September 21, 2015
As always, we have a wide variety of top-notch colloquia on tap for the 2016 Annual Meeting in San Francisco. One session, Landscapes of Death and Remembrance, applies interdisciplinary approaches to the study of burial, commemoration and remembrance in ancient Greece; while another presents intriguing results of recent work at Gordion. There is a colloquium on methodological approaches to dress and adornment (Thoughts for Raiment) and another on Pliny’s history of ancient art.
This year, we have a couple of sessions that address the democratization of archaeological inquiry. These include Integrating Community and Education into Archaeological Research, which will consider how communities and even young students can be recruited to help recover and preserve cultural heritage; and Globalizing the Field, which is about how we might use new tools and technologies to provide greater access to museum collections, archaeological field data, and the other resources that are essential to our work.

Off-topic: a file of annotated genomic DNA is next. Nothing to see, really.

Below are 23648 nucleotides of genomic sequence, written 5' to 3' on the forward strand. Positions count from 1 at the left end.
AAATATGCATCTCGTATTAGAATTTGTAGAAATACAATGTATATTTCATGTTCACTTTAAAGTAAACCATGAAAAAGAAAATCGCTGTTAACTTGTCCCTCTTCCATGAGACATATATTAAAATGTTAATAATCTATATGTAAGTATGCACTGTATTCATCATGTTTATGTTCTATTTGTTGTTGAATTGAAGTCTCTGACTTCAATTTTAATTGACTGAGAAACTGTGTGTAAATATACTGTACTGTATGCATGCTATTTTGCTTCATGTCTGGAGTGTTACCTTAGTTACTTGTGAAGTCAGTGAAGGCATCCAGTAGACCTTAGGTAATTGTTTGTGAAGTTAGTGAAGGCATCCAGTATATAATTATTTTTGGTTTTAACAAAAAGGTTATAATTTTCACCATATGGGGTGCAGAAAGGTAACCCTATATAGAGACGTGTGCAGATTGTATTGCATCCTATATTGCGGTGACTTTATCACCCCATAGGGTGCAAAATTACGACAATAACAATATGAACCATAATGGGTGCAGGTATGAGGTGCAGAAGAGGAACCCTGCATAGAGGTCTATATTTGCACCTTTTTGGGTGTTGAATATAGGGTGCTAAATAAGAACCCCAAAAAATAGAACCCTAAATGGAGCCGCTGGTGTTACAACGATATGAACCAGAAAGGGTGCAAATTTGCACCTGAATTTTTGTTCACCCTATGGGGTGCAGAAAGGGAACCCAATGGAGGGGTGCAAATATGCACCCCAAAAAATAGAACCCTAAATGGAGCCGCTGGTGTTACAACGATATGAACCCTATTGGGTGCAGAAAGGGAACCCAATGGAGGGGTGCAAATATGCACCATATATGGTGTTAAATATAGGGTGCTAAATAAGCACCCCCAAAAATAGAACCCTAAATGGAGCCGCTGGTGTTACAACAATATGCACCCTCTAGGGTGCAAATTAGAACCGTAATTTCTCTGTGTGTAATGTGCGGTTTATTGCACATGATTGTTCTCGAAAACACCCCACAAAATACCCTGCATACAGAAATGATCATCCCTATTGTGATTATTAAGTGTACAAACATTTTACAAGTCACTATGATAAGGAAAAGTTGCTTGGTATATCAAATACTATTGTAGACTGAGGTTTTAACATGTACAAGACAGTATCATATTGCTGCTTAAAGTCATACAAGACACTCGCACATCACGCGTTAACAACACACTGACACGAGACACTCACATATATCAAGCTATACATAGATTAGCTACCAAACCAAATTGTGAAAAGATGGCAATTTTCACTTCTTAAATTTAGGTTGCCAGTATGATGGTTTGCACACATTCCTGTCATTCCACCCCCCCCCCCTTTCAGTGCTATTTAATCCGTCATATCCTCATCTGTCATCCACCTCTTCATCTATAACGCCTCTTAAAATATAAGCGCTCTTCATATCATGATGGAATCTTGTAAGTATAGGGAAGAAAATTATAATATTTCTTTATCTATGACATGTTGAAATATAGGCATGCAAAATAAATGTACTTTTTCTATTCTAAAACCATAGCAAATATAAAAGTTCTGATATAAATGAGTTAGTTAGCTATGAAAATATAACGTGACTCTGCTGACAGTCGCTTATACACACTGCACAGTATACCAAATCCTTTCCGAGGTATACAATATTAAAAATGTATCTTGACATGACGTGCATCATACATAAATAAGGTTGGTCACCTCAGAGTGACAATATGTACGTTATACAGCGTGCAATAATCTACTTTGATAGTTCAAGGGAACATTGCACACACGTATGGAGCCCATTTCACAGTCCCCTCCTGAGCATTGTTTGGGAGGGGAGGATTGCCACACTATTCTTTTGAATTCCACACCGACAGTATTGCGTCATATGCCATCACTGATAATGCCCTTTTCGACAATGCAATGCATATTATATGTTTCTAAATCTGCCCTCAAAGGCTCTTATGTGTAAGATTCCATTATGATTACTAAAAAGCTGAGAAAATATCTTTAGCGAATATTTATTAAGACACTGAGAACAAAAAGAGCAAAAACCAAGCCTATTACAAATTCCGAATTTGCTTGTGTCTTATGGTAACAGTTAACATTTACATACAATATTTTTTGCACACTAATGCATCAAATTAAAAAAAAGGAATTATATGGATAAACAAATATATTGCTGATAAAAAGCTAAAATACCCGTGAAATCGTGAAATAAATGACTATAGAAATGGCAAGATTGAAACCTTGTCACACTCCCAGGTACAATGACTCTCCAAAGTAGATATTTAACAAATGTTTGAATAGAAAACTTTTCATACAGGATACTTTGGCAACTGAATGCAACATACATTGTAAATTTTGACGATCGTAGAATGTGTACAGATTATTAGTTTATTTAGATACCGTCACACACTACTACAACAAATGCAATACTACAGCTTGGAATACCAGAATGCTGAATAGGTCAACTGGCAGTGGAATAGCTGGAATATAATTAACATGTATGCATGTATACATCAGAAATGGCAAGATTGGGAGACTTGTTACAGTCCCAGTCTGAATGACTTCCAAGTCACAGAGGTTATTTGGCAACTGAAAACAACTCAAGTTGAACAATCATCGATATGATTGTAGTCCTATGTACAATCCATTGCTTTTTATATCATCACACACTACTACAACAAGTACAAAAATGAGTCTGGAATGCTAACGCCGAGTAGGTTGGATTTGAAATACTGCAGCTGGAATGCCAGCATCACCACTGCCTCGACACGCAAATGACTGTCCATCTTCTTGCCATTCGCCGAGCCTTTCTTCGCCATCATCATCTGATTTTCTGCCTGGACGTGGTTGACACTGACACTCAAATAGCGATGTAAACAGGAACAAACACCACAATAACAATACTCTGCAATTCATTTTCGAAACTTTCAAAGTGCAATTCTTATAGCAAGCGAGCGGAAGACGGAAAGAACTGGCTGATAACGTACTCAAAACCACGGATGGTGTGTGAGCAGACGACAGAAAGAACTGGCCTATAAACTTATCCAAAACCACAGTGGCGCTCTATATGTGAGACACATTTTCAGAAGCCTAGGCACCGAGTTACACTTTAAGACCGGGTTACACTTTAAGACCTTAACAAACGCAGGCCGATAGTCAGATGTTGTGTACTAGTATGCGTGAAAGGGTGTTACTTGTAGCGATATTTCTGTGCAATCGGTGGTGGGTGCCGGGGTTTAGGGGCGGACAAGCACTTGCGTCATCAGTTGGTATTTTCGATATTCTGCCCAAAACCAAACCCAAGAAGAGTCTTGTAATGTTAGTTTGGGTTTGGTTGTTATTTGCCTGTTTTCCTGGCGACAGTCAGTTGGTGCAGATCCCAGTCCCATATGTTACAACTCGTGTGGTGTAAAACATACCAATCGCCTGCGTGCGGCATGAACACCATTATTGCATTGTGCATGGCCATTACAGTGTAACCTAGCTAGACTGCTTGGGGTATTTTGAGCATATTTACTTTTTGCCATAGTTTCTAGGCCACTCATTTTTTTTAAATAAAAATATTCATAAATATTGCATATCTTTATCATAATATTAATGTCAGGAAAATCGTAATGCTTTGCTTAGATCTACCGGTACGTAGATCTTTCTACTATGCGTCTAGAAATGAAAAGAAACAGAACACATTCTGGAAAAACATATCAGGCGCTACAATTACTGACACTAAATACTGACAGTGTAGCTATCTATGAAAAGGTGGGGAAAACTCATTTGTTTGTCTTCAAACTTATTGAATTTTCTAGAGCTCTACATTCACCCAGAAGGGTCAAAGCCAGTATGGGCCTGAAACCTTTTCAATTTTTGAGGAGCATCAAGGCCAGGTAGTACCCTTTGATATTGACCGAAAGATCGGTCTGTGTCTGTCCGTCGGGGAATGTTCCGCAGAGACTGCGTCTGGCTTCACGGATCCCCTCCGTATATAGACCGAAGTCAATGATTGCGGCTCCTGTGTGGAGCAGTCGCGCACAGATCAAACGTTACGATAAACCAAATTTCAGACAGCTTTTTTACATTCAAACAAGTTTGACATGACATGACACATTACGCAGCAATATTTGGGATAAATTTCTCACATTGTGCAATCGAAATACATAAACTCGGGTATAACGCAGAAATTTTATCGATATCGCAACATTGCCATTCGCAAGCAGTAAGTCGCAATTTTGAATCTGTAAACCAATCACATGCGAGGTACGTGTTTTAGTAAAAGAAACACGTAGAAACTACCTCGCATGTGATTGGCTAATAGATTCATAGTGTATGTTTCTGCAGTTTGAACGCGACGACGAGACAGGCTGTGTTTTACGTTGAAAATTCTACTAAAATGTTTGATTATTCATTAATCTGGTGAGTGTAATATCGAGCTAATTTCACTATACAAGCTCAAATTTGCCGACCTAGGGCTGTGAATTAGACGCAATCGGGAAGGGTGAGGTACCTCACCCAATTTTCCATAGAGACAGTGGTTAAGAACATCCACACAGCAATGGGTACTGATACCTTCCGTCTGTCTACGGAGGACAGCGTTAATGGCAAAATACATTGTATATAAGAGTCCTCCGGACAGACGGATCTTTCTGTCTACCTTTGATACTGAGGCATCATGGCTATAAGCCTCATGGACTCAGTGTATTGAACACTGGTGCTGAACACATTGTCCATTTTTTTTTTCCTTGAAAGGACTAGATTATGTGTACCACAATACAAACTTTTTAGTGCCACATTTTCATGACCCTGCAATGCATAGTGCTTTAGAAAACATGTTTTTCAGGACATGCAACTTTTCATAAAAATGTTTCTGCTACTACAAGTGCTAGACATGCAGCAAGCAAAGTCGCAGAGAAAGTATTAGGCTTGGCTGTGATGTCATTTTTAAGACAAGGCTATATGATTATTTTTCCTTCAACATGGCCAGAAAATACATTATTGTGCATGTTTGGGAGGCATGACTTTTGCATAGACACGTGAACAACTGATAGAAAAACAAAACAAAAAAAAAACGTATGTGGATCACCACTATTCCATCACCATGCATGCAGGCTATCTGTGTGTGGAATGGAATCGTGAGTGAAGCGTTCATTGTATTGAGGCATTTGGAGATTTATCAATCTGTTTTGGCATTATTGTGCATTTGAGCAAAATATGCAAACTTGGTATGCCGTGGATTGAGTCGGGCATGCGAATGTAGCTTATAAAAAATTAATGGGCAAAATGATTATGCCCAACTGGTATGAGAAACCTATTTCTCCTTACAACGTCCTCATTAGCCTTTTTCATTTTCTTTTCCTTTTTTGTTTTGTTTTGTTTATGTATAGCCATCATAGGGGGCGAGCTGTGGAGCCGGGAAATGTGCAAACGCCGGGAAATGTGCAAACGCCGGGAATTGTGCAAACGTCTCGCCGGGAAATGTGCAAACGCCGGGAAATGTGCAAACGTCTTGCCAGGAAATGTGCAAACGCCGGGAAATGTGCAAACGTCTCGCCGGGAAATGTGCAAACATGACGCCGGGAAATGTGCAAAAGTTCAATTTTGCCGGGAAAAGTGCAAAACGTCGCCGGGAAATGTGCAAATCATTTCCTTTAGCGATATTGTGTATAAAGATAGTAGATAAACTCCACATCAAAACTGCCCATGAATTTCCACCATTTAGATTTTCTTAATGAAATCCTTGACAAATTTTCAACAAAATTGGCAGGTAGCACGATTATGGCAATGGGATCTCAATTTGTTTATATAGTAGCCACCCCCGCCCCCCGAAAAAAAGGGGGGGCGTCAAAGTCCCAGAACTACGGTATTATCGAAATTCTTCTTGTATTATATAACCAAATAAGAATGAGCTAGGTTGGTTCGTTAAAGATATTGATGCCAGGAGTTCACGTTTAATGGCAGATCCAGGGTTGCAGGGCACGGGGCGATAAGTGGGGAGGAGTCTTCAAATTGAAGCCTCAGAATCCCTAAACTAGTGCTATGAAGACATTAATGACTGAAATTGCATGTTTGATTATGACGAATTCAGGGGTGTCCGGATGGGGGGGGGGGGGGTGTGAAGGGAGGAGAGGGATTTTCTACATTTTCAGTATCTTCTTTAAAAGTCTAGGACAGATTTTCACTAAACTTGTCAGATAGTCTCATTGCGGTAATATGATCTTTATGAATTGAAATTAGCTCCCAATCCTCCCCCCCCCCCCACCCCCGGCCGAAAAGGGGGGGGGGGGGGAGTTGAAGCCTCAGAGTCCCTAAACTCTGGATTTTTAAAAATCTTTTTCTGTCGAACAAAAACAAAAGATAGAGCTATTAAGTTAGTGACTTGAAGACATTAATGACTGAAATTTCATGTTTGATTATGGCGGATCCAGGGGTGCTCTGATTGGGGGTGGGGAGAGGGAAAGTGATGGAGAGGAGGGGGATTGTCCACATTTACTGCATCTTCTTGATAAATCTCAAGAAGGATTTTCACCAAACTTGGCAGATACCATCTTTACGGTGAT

Finally, there are several sessions that speak directly to issues and events that have received a lot of press coverage lately. Andrew Moore, the President of the AIA, has organized a colloquium titled Climate Change and Human Society: Past, Present and Future. And there are two sessions that speak to questions of protecting cultural property in areas of conflict: the colloquium New Developments in Cultural Property Protection in Conflict Zones and a workshop that is evolving rapidly in light of recent events, Evidence and Emergency Responses to Cultural Heritage Destruction in the Middle East.
Chair of the AIA Program for the Annual Meeting Committee
Associate Professor of Classics
College of the Holy Cross